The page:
Calgary police sweeten sour experience for girls whose lemonade stand money was stolen

Jasmine Zacher isn't sure what came over her 11-year-old body, but before she knew it, she was racing down the street in hot pursuit of the people who'd just stolen her lemonade stand money.

The preteen and her best friend were operating the stand Friday in Ramsay.

"I don't know. I just did it in the spur of the moment," she told CBC's the Calgary Eyeopener on Wednesday morning.

The girl​​​​​ gave chase but wasn't able to catch the woman who'd swiped between $40 and $50 from their sidewalk shop — much to the relief of her mother, Bonnie Sullivan. 

In fact, Sullivan had no idea her daughter had run after the thief and her two accomplices until she heard Jasmine tell the police what had happened.

"I know that she wouldn't know what to do when she got there, so it was a little bit nerve-racking to hear that she'd done that," said Sullivan.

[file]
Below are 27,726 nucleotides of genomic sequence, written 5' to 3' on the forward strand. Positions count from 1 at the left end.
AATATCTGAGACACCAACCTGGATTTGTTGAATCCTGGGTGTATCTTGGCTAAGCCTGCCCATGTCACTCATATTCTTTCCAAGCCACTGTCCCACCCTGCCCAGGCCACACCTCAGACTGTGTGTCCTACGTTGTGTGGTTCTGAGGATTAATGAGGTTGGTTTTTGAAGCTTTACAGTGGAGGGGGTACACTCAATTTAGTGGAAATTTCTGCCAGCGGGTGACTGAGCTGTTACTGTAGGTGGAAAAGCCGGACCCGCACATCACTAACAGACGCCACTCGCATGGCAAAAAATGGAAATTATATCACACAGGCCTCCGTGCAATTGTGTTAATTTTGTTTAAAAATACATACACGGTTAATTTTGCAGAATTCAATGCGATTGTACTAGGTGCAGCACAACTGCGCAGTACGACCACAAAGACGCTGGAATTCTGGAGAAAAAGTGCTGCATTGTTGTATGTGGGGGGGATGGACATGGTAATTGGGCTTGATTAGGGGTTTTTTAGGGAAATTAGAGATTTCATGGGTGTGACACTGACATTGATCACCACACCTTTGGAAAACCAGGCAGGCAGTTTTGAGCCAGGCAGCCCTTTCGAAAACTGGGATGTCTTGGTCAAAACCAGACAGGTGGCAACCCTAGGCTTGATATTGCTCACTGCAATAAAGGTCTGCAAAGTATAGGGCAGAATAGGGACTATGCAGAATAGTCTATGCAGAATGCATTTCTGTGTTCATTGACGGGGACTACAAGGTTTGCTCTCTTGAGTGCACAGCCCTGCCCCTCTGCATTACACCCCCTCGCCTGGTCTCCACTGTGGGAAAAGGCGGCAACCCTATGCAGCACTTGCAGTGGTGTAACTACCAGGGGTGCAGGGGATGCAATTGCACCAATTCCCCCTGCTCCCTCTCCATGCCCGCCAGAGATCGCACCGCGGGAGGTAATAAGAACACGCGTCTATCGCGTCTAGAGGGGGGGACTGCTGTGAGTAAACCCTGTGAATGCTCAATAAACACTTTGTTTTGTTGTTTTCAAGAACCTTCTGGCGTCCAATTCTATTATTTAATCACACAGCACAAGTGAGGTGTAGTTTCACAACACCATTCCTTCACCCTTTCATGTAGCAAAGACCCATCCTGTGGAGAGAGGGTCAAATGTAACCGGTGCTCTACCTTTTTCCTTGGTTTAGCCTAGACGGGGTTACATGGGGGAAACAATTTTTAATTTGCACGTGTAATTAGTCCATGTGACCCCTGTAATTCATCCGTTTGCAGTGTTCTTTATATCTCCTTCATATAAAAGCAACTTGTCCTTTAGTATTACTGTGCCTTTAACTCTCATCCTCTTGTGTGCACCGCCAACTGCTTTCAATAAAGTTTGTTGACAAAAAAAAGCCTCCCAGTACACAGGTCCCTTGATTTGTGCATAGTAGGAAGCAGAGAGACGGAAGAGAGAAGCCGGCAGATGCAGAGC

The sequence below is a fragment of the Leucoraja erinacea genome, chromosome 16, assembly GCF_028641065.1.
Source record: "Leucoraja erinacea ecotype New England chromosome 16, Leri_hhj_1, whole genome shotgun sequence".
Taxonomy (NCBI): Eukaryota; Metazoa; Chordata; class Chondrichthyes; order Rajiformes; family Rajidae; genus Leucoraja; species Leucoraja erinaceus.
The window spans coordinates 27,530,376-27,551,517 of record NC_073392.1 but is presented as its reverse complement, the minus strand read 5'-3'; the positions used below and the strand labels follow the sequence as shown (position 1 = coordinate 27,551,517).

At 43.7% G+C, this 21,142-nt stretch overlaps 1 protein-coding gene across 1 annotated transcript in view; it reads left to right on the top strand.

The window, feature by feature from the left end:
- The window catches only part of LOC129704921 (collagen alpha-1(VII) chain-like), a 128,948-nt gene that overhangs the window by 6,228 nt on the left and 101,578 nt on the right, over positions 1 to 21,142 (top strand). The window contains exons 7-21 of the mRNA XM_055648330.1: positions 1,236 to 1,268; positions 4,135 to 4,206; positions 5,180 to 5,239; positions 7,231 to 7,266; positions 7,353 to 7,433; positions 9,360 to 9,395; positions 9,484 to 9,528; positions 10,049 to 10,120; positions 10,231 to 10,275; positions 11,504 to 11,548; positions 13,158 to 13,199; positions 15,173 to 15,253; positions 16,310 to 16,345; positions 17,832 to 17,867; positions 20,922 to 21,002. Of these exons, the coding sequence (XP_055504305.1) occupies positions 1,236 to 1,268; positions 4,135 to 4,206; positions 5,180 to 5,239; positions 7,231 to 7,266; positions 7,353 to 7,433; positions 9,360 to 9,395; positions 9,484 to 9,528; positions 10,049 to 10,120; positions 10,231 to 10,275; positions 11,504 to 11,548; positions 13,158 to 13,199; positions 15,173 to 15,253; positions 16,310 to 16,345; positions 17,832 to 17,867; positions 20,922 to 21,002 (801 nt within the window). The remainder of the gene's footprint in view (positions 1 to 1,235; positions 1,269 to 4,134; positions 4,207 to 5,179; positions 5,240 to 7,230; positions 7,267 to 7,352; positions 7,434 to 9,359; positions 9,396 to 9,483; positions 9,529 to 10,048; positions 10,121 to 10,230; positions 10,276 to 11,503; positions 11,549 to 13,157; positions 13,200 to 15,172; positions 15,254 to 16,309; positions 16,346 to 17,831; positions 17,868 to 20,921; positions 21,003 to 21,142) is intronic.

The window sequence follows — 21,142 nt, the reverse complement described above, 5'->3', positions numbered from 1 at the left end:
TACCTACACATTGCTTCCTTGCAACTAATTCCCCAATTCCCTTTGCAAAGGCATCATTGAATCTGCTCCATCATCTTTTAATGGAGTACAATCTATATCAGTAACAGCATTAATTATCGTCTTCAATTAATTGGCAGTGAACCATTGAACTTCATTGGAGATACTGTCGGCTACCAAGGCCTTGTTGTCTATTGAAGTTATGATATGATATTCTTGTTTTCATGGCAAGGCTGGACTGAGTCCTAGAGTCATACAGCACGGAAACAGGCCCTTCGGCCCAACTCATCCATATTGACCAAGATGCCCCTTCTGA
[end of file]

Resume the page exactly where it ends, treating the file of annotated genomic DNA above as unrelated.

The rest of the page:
Calgary Police Service/Facebook

A sweeter deal

Calgary police officers made numerous inquiries, even requested security camera footage from the neighbours to see if they could get a clear image of the offenders. Unfortunately, the cameras weren't working at the time.

When it became clear the police wouldn't be able to locate the culprits, Const. Brandon Hopkins proposed a sweeter deal.

"The constable actually said, 'Have another lemonade stand. I'll bring the team out,'" Sullivan recalled.

Two days later, they did just that.

"And there's our little neighborhood lemonade stand with 10 police officers all standing around and drinking lemonade and chatting up an 11-year-old," said Sullivan, laughing.

With uniformed officers lined up to buy a cup, the girls made more than enough to cover what was lost.

"I counted and I earned $96," said Jasmine, who is now 12.

While Sullivan can't quite make sense of why the thieves did what they did, she said she's grateful for the community's response.

"To most adults, the idea of stealing from children is really not something that we would consider doing, but I do know that there's lots of support," said Sullivan.

"And that's the thing for me — the fact that Const. Hopkins stood up and brought in his entire team to help support these girls and to make it right."

With files from the Calgary Eyeopener.